Despondency: The Most Temporal Passion? (Taped Lecture)

This past Tuesday afternoon, I had the delightful opportunity to give a guest talk at the Met. Andrey Sheptytsky Institute of Eastern Christian Studies at St. Michael’s College (University of Toronto). In it, I re-examined the central claim of Time and Despondency, namely the idea that despondency is somehow inextricably tied to a broken relationship to time, in particular the present moment.

While I would not take issue with this premise, really all the passions are “temporal.” They exist in time and have a certain way of unfolding and interacting therein. This is beautifully borne out in the writings of Evagrius of Ponticus, whose ascetical texts are replete with references to the timing of passions.

In this talk I talk a closer look at those writings and why it’s vital to understand the temporal context of our deepest spiritual struggles… I hope you’ll watch or listen!

If you really want to dig deep into the primary source work, refer to my slides here.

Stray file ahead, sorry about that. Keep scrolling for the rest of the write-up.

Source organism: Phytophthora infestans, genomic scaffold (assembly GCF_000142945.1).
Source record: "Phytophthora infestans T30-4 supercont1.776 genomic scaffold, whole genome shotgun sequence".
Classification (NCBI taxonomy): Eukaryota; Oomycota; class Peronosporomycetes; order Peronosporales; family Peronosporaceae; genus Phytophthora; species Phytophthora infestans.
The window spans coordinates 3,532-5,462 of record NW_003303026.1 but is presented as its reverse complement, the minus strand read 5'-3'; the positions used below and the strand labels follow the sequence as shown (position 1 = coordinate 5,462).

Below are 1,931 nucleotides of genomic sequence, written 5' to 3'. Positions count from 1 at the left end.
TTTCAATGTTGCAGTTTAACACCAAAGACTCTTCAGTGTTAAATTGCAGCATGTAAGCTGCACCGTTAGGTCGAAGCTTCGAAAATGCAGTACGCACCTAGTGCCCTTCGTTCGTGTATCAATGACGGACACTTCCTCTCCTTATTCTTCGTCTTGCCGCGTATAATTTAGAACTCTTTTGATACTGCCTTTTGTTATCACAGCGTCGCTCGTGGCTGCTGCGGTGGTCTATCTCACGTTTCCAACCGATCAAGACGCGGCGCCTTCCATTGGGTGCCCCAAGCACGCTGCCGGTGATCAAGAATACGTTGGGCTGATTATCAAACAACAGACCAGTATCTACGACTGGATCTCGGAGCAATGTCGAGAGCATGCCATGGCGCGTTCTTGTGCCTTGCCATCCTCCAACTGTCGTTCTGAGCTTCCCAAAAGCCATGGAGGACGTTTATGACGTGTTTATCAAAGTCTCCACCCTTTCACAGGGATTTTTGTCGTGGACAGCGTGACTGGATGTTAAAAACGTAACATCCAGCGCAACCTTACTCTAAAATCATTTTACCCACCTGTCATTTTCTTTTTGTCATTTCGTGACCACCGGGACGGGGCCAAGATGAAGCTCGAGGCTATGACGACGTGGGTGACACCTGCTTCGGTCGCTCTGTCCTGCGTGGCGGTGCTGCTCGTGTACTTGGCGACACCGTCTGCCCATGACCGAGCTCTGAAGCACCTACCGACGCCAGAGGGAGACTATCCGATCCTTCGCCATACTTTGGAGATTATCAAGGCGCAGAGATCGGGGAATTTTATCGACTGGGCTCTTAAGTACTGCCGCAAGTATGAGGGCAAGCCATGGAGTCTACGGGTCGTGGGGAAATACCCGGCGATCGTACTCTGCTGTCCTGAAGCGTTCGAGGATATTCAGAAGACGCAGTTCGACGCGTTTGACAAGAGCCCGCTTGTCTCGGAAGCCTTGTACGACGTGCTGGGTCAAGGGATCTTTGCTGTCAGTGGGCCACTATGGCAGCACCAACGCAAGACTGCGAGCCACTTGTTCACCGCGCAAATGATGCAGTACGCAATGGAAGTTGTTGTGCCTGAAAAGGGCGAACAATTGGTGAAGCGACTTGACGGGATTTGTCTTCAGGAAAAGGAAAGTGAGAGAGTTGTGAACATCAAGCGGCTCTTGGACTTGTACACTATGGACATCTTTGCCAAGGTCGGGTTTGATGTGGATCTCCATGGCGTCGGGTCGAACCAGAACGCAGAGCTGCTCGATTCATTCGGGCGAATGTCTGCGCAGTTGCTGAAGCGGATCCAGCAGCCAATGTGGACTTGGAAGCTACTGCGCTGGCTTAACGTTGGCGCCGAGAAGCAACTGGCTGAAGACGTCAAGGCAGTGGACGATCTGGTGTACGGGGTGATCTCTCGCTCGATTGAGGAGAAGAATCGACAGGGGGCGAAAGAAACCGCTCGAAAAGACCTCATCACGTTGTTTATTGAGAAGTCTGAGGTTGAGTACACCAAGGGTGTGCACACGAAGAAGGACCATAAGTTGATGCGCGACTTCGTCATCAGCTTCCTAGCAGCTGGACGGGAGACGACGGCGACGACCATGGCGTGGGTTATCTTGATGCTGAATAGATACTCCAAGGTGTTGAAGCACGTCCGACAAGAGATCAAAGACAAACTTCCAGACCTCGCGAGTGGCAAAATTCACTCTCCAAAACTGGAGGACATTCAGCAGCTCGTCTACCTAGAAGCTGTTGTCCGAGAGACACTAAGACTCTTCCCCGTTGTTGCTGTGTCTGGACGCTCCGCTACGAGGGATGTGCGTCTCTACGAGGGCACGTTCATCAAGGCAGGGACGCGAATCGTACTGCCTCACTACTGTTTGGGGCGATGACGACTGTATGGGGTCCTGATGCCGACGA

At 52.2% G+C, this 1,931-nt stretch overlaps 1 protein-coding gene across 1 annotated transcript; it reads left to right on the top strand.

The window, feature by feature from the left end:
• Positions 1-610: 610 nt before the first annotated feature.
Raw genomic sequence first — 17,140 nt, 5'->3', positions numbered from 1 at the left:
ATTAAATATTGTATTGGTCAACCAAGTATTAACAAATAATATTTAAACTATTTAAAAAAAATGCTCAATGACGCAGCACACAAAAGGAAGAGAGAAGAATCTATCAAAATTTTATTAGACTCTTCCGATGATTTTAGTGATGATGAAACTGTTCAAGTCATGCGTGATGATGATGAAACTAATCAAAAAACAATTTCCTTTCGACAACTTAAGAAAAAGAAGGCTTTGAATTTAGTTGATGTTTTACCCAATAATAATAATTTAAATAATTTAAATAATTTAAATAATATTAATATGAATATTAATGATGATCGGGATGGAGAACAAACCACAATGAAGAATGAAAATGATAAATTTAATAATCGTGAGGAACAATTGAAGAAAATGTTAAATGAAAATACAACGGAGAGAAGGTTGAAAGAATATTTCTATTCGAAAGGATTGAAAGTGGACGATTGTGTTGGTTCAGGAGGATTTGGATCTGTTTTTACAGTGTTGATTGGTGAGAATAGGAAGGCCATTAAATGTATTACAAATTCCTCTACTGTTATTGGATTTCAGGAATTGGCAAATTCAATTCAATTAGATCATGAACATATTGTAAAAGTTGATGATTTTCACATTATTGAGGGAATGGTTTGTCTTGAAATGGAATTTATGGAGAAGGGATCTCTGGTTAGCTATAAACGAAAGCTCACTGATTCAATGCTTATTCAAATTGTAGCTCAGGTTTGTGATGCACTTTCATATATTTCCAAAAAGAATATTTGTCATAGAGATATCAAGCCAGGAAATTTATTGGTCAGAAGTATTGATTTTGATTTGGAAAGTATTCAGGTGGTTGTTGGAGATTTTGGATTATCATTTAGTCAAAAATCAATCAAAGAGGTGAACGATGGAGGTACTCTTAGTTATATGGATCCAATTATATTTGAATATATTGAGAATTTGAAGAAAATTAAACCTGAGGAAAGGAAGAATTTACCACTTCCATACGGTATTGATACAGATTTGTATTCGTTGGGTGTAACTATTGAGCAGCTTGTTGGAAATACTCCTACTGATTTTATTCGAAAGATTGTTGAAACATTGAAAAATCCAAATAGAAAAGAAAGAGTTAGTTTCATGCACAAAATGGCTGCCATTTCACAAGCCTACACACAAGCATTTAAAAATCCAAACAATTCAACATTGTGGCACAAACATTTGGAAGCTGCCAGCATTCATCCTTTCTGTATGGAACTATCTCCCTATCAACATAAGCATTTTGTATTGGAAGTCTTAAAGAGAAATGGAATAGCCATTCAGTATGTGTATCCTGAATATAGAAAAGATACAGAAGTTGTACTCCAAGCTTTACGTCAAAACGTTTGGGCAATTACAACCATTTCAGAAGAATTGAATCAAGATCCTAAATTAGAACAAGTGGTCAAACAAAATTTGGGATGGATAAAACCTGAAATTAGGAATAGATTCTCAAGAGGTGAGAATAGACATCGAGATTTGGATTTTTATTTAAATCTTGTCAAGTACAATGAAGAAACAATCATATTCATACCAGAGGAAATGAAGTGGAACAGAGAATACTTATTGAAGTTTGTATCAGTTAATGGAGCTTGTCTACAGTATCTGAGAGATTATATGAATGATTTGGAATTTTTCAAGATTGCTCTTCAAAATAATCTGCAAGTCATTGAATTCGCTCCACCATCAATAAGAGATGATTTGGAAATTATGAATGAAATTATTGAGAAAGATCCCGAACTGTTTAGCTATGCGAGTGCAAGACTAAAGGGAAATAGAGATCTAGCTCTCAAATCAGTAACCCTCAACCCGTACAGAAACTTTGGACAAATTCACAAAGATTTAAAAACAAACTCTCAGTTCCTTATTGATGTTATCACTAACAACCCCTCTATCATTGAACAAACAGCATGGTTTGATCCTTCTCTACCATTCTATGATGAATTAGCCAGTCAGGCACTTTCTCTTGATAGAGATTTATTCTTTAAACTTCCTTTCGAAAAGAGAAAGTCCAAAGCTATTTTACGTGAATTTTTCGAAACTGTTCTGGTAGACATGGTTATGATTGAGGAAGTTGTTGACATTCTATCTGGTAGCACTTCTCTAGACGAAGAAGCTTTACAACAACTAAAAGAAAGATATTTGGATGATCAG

Here is the main talk:

 

And here’s the filmed Q&A that followed the talk:

2 comments:

  1. Glory to Jesus Christ!

    To Whom it may concern… please forward this note to Dr Nicole as i don’t have her email… thank-you.

    Dear Dr Nicole…

    You gave wonderful presentation at the Metropolitan Sheptytsky Institute! I was in attendance… and wish to express my gratitude!
    But just a note of correction regarding an historical mistake in your presentation.
    If I’m not mistaken myself, it was Pope St Gregory the Great not Pope St Leo the Great who, as you stated in your talk, ‘reconsolidated’ St Cassian’s list of thoughts under the guise of the 7 Deadly Sins used in the West.

    the Lord’s blessing + on you Nicole,

    hieromonk teodosy (Kraychuk)

    1. Thank you, Hieromonk Teodosy! I see all these comments–I just don’t always see or respond promptly 🙂 Speaking of time…

      You’re right about St. Gregory–I’m not sure why I would have said Pope Leo, my mind must have been elsewhere. But thank you for the correction! Have a blessed Lent.

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